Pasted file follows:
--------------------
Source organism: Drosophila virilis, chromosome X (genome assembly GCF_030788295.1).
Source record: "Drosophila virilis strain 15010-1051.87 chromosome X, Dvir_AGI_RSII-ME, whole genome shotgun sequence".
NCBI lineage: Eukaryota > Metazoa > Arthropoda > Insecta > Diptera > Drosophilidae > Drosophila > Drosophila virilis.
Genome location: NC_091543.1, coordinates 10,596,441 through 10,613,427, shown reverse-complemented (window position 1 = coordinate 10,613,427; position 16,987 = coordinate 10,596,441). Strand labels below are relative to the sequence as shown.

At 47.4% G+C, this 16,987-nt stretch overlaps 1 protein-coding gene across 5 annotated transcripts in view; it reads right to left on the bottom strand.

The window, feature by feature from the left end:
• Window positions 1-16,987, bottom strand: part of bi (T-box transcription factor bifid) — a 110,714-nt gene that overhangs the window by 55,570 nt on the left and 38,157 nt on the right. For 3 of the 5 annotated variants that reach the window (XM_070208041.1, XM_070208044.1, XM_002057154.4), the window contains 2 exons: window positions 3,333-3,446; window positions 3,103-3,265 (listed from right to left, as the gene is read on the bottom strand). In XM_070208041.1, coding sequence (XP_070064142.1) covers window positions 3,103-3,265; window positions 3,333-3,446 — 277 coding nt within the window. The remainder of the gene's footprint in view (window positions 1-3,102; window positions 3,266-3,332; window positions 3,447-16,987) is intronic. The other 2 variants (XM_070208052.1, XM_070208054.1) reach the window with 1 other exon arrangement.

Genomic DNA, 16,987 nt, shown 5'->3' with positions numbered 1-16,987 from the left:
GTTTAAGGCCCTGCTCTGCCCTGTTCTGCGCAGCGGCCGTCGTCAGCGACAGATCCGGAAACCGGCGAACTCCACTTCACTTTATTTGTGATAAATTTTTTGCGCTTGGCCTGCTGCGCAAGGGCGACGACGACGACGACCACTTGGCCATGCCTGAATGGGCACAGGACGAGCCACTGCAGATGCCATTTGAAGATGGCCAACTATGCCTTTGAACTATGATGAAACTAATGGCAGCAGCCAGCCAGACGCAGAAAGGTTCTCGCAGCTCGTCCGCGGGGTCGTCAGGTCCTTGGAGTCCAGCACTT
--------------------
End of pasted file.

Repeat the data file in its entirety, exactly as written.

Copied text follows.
Source organism: Drosophila virilis, chromosome X (genome assembly GCF_030788295.1).
Source record: "Drosophila virilis strain 15010-1051.87 chromosome X, Dvir_AGI_RSII-ME, whole genome shotgun sequence".
NCBI lineage: Eukaryota > Metazoa > Arthropoda > Insecta > Diptera > Drosophilidae > Drosophila > Drosophila virilis.
Genome location: NC_091543.1, coordinates 10,596,441 through 10,613,427, shown reverse-complemented (window position 1 = coordinate 10,613,427; position 16,987 = coordinate 10,596,441). Strand labels below are relative to the sequence as shown.

At 47.4% G+C, this 16,987-nt stretch overlaps 1 protein-coding gene across 5 annotated transcripts in view; it reads right to left on the bottom strand.

The window, feature by feature from the left end:
• Window positions 1-16,987, bottom strand: part of bi (T-box transcription factor bifid) — a 110,714-nt gene that overhangs the window by 55,570 nt on the left and 38,157 nt on the right. For 3 of the 5 annotated variants that reach the window (XM_070208041.1, XM_070208044.1, XM_002057154.4), the window contains 2 exons: window positions 3,333-3,446; window positions 3,103-3,265 (listed from right to left, as the gene is read on the bottom strand). In XM_070208041.1, coding sequence (XP_070064142.1) covers window positions 3,103-3,265; window positions 3,333-3,446 — 277 coding nt within the window. The remainder of the gene's footprint in view (window positions 1-3,102; window positions 3,266-3,332; window positions 3,447-16,987) is intronic. The other 2 variants (XM_070208052.1, XM_070208054.1) reach the window with 1 other exon arrangement.

Genomic DNA, 16,987 nt, shown 5'->3' with positions numbered 1-16,987 from the left:
GTTTAAGGCCCTGCTCTGCCCTGTTCTGCGCAGCGGCCGTCGTCAGCGACAGATCCGGAAACCGGCGAACTCCACTTCACTTTATTTGTGATAAATTTTTTGCGCTTGGCCTGCTGCGCAAGGGCGACGACGACGACGACCACTTGGCCATGCCTGAATGGGCACAGGACGAGCCACTGCAGATGCCATTTGAAGATGGCCAACTATGCCTTTGAACTATGATGAAACTAATGGCAGCAGCCAGCCAGACGCAGAAAGGTTCTCGCAGCTCGTCCGCGGGGTCGTCAGGTCCTTGGAGTCCAGCACTT